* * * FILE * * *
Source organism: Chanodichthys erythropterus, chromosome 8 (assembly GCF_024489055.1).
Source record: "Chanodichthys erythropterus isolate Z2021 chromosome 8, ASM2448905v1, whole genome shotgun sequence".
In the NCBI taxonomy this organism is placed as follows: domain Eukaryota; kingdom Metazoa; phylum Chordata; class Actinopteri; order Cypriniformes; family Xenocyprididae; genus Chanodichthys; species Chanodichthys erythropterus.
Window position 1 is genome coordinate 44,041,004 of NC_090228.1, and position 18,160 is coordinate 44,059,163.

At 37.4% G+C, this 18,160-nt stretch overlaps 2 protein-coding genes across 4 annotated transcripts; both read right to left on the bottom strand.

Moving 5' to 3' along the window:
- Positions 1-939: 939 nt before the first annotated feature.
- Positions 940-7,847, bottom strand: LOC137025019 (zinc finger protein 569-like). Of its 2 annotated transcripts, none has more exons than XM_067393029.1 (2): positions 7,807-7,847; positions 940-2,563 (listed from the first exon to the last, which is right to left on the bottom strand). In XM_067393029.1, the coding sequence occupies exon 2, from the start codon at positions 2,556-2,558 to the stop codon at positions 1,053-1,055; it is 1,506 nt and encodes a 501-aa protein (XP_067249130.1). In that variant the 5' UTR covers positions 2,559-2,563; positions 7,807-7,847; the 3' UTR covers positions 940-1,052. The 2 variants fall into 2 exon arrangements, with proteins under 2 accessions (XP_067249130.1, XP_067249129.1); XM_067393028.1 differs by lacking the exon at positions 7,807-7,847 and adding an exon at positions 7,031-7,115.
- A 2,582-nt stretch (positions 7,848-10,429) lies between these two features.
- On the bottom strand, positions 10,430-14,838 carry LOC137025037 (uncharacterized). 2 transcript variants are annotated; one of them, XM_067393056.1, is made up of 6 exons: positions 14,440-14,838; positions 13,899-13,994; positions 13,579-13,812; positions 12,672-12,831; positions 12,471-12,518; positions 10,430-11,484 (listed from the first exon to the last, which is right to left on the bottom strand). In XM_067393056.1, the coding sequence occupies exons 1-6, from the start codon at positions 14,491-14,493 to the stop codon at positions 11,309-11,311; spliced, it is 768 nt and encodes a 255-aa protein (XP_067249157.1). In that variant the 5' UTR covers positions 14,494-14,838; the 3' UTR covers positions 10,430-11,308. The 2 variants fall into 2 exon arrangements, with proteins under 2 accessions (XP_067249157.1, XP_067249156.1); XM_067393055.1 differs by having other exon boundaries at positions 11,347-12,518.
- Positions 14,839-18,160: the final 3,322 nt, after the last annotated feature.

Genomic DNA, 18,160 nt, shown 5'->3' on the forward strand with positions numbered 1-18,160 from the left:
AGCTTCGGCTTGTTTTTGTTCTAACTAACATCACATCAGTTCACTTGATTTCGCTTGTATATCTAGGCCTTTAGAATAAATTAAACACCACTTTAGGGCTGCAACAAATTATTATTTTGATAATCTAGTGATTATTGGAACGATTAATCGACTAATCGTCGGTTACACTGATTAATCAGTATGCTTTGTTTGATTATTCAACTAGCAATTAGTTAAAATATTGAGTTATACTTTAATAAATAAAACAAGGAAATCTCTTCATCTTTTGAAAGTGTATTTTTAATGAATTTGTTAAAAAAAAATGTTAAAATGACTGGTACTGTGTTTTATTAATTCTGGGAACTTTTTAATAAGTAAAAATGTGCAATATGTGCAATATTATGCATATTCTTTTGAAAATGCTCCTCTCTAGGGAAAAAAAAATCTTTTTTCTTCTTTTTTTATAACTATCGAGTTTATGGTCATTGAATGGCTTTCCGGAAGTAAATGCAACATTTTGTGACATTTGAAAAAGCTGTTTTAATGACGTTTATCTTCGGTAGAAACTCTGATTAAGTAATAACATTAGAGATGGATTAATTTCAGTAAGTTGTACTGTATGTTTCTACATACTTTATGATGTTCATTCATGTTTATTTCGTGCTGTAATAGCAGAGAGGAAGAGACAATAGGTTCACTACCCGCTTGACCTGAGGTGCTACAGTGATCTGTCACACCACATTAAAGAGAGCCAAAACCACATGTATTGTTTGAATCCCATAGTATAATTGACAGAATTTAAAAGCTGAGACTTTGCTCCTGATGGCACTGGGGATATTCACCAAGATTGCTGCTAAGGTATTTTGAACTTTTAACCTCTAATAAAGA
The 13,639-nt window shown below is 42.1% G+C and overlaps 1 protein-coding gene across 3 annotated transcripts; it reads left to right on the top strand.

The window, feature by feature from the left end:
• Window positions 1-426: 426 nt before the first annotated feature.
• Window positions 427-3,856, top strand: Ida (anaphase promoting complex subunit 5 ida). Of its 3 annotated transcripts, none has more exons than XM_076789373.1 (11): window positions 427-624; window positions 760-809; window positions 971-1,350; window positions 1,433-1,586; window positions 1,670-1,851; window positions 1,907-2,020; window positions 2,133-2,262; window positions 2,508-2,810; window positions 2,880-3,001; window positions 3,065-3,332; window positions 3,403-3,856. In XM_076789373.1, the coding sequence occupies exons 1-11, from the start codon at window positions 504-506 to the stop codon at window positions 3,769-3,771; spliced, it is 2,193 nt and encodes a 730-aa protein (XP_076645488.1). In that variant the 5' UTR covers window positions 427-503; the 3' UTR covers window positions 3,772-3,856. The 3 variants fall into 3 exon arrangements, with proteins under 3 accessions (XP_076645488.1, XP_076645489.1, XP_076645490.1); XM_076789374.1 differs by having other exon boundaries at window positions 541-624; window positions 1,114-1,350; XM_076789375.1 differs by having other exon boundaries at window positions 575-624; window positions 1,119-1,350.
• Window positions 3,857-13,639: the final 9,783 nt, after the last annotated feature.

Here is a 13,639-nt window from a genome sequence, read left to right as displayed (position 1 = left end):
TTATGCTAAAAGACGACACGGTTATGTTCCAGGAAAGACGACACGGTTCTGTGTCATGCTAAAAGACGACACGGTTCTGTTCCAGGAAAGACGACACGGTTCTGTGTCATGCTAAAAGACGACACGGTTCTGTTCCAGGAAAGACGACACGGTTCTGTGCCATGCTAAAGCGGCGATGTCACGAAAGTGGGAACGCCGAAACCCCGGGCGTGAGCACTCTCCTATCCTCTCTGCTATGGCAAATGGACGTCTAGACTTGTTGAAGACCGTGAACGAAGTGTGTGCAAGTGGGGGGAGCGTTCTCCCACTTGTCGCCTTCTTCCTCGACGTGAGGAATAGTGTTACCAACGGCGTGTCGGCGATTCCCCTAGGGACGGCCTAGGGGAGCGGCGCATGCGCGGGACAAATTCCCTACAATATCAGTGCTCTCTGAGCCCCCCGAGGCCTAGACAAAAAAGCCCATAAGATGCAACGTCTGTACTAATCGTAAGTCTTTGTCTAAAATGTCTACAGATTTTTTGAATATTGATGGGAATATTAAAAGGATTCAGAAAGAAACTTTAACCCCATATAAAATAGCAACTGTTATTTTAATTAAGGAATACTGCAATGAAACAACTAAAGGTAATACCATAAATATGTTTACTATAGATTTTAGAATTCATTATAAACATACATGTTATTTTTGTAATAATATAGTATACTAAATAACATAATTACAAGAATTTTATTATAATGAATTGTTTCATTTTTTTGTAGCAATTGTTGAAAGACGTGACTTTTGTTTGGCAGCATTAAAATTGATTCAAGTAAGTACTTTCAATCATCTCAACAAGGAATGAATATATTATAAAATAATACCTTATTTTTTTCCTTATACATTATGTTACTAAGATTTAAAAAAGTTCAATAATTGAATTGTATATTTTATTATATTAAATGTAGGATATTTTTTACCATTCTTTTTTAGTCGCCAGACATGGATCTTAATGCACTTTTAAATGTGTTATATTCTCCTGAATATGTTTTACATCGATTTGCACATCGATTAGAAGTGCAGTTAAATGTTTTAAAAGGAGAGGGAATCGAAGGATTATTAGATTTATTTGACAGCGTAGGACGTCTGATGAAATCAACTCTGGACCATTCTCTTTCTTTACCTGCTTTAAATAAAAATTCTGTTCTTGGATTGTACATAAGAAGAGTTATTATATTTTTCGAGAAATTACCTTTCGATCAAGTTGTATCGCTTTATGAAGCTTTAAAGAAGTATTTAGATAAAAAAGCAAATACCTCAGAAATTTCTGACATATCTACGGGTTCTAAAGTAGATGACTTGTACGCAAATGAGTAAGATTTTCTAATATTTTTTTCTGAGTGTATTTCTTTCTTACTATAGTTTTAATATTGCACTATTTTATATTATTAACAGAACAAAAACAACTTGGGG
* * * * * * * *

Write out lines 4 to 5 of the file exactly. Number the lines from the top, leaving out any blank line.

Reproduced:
Window position 1 is genome coordinate 44,041,004 of NC_090228.1, and position 18,160 is coordinate 44,059,163.

At 37.4% G+C, this 18,160-nt stretch overlaps 2 protein-coding genes across 4 annotated transcripts; both read right to left on the bottom strand.